I remain somewhat perennially frustrated with the discussion on COIN. Some of my earlier entries comment on the wide disconnect between what people believe COIN to be (tea-drinking, etc) and what it actually is. But why did that public perception get created?My theory is that COIN became part of a larger “theory of victory” that developed after 9-11, which focused on stabilizing failed states, prosecuting the Long War, and using social science and new concepts of complex operations to fight what was seen as an adaptive enemy that posed grave challenges to the traditional machinery of the national security establishment.
This, however, was more a theory of victory held by policy advocates than government–which appropriated aspects of it as need be for bureaucratic kung-fu and policy issues related to the respective wars (and direct action campaigns) we are currently engaged in.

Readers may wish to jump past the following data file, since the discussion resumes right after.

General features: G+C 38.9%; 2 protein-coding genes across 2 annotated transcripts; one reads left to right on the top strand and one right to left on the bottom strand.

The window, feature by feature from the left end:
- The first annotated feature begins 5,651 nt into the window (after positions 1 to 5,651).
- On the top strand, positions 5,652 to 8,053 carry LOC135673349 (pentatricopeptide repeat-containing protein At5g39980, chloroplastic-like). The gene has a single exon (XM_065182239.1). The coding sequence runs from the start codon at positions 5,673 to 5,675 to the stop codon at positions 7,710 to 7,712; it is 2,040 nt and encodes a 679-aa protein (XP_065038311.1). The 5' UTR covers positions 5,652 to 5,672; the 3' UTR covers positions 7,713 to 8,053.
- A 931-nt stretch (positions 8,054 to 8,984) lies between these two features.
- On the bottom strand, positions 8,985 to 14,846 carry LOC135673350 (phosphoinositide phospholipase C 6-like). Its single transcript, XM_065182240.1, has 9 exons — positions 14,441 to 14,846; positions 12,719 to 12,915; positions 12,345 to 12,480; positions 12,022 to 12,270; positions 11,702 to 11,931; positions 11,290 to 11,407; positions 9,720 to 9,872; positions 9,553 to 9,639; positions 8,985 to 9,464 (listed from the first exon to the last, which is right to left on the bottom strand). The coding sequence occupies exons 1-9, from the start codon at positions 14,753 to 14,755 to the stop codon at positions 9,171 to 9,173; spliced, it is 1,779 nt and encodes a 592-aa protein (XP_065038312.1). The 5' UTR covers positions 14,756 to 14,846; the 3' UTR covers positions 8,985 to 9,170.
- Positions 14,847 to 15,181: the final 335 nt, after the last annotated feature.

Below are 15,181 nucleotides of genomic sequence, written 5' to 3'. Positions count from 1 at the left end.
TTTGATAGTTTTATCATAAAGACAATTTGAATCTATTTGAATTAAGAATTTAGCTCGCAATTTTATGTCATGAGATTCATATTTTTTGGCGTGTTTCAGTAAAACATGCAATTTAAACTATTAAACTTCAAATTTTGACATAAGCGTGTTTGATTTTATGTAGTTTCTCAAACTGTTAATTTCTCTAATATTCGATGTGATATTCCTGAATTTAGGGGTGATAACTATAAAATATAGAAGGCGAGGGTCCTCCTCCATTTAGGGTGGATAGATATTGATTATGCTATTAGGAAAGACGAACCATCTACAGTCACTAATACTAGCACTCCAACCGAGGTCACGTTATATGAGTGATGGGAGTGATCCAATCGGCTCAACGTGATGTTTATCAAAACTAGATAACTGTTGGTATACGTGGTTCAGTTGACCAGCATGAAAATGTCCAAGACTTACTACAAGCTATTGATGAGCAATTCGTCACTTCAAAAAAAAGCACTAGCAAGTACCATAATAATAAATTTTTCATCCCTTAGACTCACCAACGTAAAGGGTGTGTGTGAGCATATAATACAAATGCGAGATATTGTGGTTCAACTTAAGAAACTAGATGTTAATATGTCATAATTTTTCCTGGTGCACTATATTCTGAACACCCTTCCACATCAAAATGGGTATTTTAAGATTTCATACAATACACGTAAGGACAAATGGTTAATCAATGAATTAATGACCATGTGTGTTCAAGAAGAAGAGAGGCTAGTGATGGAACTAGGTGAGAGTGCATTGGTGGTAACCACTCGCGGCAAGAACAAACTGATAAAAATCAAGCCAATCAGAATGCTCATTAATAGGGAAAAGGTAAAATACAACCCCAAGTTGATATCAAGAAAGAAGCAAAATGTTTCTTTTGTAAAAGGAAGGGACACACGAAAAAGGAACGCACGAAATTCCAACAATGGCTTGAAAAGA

The theory of victory, however, has since fallen out of favor due to operational realities, the looming budget shutdown, and critical academic attention towards the underlying theories of political and military action it is based on.
On the ground level, it’s hard to see how the actual implementation of COIN or any of the operational manuals reflect some of the more wilder claims made by COIN critics.